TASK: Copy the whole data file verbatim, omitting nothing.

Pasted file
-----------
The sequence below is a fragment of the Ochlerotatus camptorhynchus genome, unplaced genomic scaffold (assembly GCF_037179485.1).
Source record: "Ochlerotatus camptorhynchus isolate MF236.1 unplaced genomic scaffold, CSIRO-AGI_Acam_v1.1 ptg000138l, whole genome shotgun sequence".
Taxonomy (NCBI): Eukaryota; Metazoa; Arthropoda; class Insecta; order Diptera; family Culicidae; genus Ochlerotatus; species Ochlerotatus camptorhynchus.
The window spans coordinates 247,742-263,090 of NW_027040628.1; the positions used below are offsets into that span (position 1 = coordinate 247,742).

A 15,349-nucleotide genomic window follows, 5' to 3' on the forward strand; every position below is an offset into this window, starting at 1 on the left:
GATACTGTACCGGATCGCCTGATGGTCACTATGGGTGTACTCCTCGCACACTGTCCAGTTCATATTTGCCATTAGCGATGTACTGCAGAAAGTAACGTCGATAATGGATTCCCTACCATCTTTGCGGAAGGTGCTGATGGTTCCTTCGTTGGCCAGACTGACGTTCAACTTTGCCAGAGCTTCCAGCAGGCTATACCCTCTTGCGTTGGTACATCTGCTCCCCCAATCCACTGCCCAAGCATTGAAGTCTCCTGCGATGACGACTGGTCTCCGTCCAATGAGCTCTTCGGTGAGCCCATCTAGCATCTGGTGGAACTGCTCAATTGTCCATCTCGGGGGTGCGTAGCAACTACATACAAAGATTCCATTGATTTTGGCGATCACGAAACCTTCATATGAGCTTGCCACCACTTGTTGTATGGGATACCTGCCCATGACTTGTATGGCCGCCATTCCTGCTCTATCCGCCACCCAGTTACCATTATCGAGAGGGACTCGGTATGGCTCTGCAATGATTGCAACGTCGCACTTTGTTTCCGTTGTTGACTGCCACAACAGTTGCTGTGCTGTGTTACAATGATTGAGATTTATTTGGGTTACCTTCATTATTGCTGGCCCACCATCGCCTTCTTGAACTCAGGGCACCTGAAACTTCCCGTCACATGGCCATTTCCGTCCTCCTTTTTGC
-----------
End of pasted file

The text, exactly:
The sequence below is a fragment of the Ochlerotatus camptorhynchus genome, unplaced genomic scaffold (assembly GCF_037179485.1).
Source record: "Ochlerotatus camptorhynchus isolate MF236.1 unplaced genomic scaffold, CSIRO-AGI_Acam_v1.1 ptg000138l, whole genome shotgun sequence".
Taxonomy (NCBI): Eukaryota; Metazoa; Arthropoda; class Insecta; order Diptera; family Culicidae; genus Ochlerotatus; species Ochlerotatus camptorhynchus.
The window spans coordinates 247,742-263,090 of NW_027040628.1; the positions used below are offsets into that span (position 1 = coordinate 247,742).

A 15,349-nucleotide genomic window follows, 5' to 3' on the forward strand; every position below is an offset into this window, starting at 1 on the left:
GATACTGTACCGGATCGCCTGATGGTCACTATGGGTGTACTCCTCGCACACTGTCCAGTTCATATTTGCCATTAGCGATGTACTGCAGAAAGTAACGTCGATAATGGATTCCCTACCATCTTTGCGGAAGGTGCTGATGGTTCCTTCGTTGGCCAGACTGACGTTCAACTTTGCCAGAGCTTCCAGCAGGCTATACCCTCTTGCGTTGGTACATCTGCTCCCCCAATCCACTGCCCAAGCATTGAAGTCTCCTGCGATGACGACTGGTCTCCGTCCAATGAGCTCTTCGGTGAGCCCATCTAGCATCTGGTGGAACTGCTCAATTGTCCATCTCGGGGGTGCGTAGCAACTACATACAAAGATTCCATTGATTTTGGCGATCACGAAACCTTCATATGAGCTTGCCACCACTTGTTGTATGGGATACCTGCCCATGACTTGTATGGCCGCCATTCCTGCTCTATCCGCCACCCAGTTACCATTATCGAGAGGGACTCGGTATGGCTCTGCAATGATTGCAACGTCGCACTTTGTTTCCGTTGTTGACTGCCACAACAGTTGCTGTGCTGTGTTACAATGATTGAGATTTATTTGGGTTACCTTCATTATTGCTGGCCCACCATCGCCTTCTTGAACTCAGGGCACCTGAAACTTCCCGTCACATGGCCATTTCCGTCCTCCTTTTTGC